A new design concept for knitted external vein-graft support mesh

Singh, Charanpreet and Wang, Xungai 2015, A new design concept for knitted external vein-graft support mesh, Journal of the mechanical behavior of biomedical materials, vol. 48, pp. 125-133, doi: 10.1016/j.jmbbm.2015.04.001.

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Title A new design concept for knitted external vein-graft support mesh
Author(s) Singh, Charanpreet
Wang, XungaiORCID iD for Wang, Xungai orcid.org/0000-0002-3549-6769
Journal name Journal of the mechanical behavior of biomedical materials
Volume number 48
Start page 125
End page 133
Total pages 9
Publisher Elsevier
Place of publication Amsterdam, The Netherlands
Publication date 2015-08
ISSN 1878-0180
Keyword(s) Compliance
Coronary artery bypass graft
Knitted mesh
Segmented knitting
Science & Technology
Engineering, Biomedical
Materials Science, Biomaterials
Materials Science
Summary Autologous vein-graft failure significantly limits the long-term efficacy of coronary artery bypass procedures. The major cause behind this complication is biomechanical mismatch between the vein and coronary artery. The implanted vein experiences a sudden increase (10-12 fold) in luminal pressures. The resulting vein over-distension or 'ballooning' initiates wall thickening phenomenon and ultimate occlusion. Therefore, a primary goal in improving the longevity of a coronary bypass procedure is to inhibit vein over-distension using mechanical constriction. The idea of using an external vein-graft support mesh has demonstrated sustained benefits and wide acceptance in experimental studies. Nitinol based knitted structures have offered more promising mechanical features than other mesh designs owing to their unique loosely looped construction. However, the conventional plain knit construction still exhibits limitations (radial compliance, deployment ease, flexibility, and bending stresses) which limit this design from proving its real clinical advantage. The new knitted mesh design presented in this study is based on the concept of composite knitting utilising high modulus (nitinol and polyester) and low modulus (polyurethane) material components. The experimental comparison of the new design with a plain knit design demonstrated significant improvement in biomechanical (compliance, flexibility, extensibility, viscoelasticity) and procedural (deployment limit) parameters. The results are indicative of the promising role of new mesh in restoring the lost compliance and pulsatility of vein-graft at high arterial pressures. This way it can assist in controlled vein-graft remodelling and stepwise restoration of vein mechanical homoeostasis. Also, improvement in deployment limit parameter offers more flexibility for a surgeon to use a wide range of vein diameters, which may otherwise be rendered unusable for a plain knit mesh.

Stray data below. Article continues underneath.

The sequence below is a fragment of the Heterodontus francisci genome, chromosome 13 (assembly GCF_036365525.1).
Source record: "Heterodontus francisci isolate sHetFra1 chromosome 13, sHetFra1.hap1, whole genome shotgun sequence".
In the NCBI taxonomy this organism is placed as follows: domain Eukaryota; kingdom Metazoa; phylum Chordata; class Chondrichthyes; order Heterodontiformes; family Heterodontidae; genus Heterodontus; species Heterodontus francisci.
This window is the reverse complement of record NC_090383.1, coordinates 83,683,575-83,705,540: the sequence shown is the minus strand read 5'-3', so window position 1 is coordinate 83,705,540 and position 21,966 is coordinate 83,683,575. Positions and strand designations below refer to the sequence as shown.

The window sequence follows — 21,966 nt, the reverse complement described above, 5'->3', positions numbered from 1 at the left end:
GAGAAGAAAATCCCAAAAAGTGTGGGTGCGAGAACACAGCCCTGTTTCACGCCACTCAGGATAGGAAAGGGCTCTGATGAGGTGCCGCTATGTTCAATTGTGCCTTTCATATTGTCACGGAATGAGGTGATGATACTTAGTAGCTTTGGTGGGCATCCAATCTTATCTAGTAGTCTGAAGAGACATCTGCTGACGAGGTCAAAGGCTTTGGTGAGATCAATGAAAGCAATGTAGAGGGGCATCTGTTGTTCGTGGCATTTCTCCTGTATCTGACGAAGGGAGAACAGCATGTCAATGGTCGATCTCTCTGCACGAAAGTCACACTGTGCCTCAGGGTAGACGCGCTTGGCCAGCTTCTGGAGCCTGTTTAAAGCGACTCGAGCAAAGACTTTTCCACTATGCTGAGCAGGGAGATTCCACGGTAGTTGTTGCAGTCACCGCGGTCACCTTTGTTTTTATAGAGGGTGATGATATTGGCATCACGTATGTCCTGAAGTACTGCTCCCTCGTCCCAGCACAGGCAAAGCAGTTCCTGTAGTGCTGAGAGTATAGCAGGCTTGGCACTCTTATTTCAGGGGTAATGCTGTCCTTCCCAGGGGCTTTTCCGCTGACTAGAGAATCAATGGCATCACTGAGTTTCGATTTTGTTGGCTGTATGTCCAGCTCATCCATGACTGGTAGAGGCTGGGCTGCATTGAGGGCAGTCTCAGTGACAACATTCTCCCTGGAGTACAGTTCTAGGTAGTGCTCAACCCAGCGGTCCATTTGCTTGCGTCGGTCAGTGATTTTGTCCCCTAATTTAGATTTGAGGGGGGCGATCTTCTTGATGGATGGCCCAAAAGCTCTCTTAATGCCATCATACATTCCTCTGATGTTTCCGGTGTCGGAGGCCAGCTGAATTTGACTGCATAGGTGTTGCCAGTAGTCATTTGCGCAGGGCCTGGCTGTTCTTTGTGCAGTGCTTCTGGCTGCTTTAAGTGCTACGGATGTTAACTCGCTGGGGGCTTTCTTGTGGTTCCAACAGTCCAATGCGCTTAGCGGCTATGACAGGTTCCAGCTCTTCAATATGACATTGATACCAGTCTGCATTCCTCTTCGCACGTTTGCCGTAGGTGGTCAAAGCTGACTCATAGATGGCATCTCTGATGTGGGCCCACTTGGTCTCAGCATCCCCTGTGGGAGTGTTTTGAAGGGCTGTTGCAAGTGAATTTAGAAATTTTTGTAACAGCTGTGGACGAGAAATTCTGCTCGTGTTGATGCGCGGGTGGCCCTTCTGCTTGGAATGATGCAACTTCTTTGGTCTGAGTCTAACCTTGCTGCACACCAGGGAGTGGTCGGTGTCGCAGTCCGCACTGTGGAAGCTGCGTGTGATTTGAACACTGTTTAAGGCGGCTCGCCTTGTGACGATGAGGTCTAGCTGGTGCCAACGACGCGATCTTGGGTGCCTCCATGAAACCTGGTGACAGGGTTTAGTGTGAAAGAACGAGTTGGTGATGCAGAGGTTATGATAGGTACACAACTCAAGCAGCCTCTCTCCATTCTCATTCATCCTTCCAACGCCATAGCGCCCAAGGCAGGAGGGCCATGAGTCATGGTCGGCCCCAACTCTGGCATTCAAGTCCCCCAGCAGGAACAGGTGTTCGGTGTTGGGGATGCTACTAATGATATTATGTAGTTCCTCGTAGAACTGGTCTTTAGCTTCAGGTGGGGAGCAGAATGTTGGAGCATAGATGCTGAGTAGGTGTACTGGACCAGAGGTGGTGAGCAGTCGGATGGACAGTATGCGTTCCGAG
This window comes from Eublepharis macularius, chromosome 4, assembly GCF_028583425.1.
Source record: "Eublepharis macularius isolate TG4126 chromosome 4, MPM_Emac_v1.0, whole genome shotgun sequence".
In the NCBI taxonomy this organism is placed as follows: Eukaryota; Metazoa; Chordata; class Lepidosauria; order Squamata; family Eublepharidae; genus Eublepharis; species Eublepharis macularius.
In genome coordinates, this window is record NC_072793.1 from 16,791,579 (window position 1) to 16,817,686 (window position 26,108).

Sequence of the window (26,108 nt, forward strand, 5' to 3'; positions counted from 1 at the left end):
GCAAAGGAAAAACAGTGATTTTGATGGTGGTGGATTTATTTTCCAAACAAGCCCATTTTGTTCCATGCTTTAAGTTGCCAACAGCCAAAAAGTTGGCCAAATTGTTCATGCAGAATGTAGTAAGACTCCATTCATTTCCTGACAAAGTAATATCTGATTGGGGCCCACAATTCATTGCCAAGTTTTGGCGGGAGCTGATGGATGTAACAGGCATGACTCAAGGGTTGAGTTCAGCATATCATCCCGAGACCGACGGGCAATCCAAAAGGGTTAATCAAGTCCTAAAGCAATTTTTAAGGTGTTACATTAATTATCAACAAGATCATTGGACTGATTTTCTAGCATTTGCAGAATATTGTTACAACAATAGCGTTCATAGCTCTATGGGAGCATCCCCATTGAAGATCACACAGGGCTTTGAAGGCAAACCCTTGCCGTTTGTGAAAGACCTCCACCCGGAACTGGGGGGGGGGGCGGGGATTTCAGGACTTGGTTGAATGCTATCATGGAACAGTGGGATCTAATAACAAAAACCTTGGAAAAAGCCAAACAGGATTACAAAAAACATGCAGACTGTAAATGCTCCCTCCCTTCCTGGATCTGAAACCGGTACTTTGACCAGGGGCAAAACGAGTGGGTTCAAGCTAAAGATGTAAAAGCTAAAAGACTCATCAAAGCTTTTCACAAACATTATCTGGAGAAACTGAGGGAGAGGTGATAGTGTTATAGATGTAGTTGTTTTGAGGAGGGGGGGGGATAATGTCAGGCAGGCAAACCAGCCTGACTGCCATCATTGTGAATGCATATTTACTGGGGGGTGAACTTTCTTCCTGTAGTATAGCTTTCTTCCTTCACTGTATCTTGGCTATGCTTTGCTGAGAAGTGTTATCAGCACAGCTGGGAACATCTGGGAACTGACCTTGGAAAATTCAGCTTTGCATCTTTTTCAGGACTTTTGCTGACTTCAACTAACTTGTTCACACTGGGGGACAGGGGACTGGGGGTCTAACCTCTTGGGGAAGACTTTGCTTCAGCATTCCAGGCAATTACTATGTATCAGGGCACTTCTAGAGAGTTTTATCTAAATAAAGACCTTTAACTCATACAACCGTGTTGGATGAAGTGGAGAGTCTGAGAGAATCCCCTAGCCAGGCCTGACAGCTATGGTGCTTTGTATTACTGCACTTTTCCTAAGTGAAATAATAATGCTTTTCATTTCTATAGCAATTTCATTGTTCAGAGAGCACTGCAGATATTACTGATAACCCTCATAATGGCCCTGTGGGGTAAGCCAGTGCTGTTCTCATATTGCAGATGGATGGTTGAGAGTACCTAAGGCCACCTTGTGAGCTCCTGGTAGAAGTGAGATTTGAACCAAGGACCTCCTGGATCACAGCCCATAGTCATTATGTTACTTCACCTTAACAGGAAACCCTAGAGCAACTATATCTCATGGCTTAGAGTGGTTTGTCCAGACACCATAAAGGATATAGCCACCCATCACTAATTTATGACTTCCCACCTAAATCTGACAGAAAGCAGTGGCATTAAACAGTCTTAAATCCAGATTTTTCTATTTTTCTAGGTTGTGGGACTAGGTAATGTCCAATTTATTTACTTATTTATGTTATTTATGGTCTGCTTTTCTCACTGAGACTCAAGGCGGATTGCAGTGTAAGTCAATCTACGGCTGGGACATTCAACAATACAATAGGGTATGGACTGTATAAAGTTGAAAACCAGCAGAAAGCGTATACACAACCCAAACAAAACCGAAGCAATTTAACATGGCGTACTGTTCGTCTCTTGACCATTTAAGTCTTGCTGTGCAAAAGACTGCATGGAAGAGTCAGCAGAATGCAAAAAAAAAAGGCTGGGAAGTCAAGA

Language eng
DOI 10.1016/j.jmbbm.2015.04.001
Field of Research 119999 Medical and Health Sciences not elsewhere classified
Socio Economic Objective 970111 Expanding Knowledge in the Medical and Health Sciences
HERDC Research category C1 Refereed article in a scholarly journal
Copyright notice ©2015, Elsevier
Persistent URL http://hdl.handle.net/10536/DRO/DU:30073892

Document type: Journal Article
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